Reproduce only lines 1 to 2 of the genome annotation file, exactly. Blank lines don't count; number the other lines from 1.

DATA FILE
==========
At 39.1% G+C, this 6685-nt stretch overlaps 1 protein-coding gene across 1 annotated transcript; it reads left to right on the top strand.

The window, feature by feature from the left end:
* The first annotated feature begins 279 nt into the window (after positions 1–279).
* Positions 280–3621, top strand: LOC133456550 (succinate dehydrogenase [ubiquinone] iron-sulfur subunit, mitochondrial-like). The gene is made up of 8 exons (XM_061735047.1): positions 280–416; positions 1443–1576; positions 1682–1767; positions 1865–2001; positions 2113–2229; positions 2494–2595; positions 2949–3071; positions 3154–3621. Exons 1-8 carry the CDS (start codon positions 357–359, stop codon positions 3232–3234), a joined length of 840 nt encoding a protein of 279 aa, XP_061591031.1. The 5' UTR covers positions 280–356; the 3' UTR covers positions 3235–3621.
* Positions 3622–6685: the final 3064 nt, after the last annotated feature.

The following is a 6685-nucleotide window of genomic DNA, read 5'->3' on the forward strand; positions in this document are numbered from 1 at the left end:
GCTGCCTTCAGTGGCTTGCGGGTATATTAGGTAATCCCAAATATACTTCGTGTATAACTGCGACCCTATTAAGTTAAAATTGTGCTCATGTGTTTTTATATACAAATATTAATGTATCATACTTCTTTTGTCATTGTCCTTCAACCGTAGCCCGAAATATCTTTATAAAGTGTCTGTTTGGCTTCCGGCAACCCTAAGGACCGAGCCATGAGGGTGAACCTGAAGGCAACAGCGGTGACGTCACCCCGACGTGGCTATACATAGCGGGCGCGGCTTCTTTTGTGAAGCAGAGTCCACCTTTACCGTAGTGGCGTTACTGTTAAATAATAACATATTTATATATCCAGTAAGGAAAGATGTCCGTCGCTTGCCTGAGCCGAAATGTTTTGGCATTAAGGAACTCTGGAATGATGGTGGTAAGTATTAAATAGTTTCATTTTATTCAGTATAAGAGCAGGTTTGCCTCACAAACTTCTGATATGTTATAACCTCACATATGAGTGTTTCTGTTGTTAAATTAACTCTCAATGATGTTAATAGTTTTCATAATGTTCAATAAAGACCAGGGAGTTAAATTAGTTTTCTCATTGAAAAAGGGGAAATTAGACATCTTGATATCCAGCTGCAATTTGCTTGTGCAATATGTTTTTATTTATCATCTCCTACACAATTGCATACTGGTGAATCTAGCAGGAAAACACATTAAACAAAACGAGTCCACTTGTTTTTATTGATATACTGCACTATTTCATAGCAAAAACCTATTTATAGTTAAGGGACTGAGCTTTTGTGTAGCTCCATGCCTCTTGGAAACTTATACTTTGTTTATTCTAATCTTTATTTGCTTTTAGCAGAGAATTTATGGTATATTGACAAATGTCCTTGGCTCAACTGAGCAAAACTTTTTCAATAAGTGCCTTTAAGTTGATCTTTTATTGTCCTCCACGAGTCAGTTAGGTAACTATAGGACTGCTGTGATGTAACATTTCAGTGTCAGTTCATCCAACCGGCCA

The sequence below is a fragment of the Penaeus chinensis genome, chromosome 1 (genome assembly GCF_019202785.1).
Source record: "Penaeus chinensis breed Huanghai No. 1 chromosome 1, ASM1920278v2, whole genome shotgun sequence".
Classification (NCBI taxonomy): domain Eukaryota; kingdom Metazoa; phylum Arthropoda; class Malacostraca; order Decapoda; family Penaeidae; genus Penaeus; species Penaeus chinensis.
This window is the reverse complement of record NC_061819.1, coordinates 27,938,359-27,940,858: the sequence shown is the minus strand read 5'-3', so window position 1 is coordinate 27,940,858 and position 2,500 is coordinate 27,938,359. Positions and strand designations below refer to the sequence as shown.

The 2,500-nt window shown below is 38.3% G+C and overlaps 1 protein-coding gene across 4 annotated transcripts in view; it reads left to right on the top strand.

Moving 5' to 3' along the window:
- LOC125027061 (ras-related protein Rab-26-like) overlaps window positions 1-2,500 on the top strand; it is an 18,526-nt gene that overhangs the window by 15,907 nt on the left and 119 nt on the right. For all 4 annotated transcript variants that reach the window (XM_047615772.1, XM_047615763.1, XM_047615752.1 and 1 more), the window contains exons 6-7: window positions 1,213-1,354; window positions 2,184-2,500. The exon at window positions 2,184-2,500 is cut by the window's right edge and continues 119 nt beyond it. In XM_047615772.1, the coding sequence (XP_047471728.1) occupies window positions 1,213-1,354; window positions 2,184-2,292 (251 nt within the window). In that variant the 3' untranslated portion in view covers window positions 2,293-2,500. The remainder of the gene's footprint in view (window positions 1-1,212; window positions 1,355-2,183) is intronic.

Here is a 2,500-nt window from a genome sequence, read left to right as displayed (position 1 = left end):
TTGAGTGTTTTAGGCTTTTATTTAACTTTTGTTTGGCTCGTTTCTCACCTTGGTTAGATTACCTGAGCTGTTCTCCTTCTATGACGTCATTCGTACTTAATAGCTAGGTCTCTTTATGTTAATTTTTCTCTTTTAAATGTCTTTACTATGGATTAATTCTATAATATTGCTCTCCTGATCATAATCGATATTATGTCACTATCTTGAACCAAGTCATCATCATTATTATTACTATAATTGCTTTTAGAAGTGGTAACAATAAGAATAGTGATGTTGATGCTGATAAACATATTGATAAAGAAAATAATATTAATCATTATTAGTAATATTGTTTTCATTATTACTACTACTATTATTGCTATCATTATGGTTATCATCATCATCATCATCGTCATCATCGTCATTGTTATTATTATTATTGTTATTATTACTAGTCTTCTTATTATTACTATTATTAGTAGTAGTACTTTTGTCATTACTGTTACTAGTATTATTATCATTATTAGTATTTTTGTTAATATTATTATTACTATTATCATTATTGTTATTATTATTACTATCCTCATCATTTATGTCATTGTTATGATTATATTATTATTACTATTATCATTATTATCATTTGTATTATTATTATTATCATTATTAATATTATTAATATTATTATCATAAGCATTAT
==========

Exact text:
At 39.1% G+C, this 6685-nt stretch overlaps 1 protein-coding gene across 1 annotated transcript; it reads left to right on the top strand.

The window, feature by feature from the left end: